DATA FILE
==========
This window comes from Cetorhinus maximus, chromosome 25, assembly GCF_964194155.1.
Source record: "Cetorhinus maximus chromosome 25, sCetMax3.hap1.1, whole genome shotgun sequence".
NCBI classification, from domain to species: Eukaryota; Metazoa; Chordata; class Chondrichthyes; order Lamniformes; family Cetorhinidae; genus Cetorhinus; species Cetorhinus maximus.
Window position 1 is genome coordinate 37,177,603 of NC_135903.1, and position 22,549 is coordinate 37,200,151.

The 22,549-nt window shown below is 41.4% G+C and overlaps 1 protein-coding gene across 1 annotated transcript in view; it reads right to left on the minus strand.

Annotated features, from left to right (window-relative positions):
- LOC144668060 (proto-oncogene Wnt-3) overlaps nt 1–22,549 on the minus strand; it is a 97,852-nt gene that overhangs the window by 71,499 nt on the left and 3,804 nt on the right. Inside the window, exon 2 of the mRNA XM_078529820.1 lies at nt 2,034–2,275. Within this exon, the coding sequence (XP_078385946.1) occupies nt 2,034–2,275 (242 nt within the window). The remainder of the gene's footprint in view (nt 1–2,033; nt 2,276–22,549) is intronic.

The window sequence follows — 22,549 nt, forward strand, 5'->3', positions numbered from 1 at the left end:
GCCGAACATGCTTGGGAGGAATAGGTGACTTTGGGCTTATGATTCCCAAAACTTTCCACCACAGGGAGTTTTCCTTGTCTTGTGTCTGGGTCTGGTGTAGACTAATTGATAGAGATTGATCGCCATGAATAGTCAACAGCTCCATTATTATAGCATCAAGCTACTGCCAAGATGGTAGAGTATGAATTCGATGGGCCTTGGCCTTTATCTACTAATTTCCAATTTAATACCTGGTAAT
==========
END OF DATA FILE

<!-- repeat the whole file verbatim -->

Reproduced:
This window comes from Cetorhinus maximus, chromosome 25, assembly GCF_964194155.1.
Source record: "Cetorhinus maximus chromosome 25, sCetMax3.hap1.1, whole genome shotgun sequence".
NCBI classification, from domain to species: Eukaryota; Metazoa; Chordata; class Chondrichthyes; order Lamniformes; family Cetorhinidae; genus Cetorhinus; species Cetorhinus maximus.
Window position 1 is genome coordinate 37,177,603 of NC_135903.1, and position 22,549 is coordinate 37,200,151.

The 22,549-nt window shown below is 41.4% G+C and overlaps 1 protein-coding gene across 1 annotated transcript in view; it reads right to left on the minus strand.

Annotated features, from left to right (window-relative positions):
- LOC144668060 (proto-oncogene Wnt-3) overlaps nt 1–22,549 on the minus strand; it is a 97,852-nt gene that overhangs the window by 71,499 nt on the left and 3,804 nt on the right. Inside the window, exon 2 of the mRNA XM_078529820.1 lies at nt 2,034–2,275. Within this exon, the coding sequence (XP_078385946.1) occupies nt 2,034–2,275 (242 nt within the window). The remainder of the gene's footprint in view (nt 1–2,033; nt 2,276–22,549) is intronic.

The window sequence follows — 22,549 nt, forward strand, 5'->3', positions numbered from 1 at the left end:
GCCGAACATGCTTGGGAGGAATAGGTGACTTTGGGCTTATGATTCCCAAAACTTTCCACCACAGGGAGTTTTCCTTGTCTTGTGTCTGGGTCTGGTGTAGACTAATTGATAGAGATTGATCGCCATGAATAGTCAACAGCTCCATTATTATAGCATCAAGCTACTGCCAAGATGGTAGAGTATGAATTCGATGGGCCTTGGCCTTTATCTACTAATTTCCAATTTAATACCTGGTAAT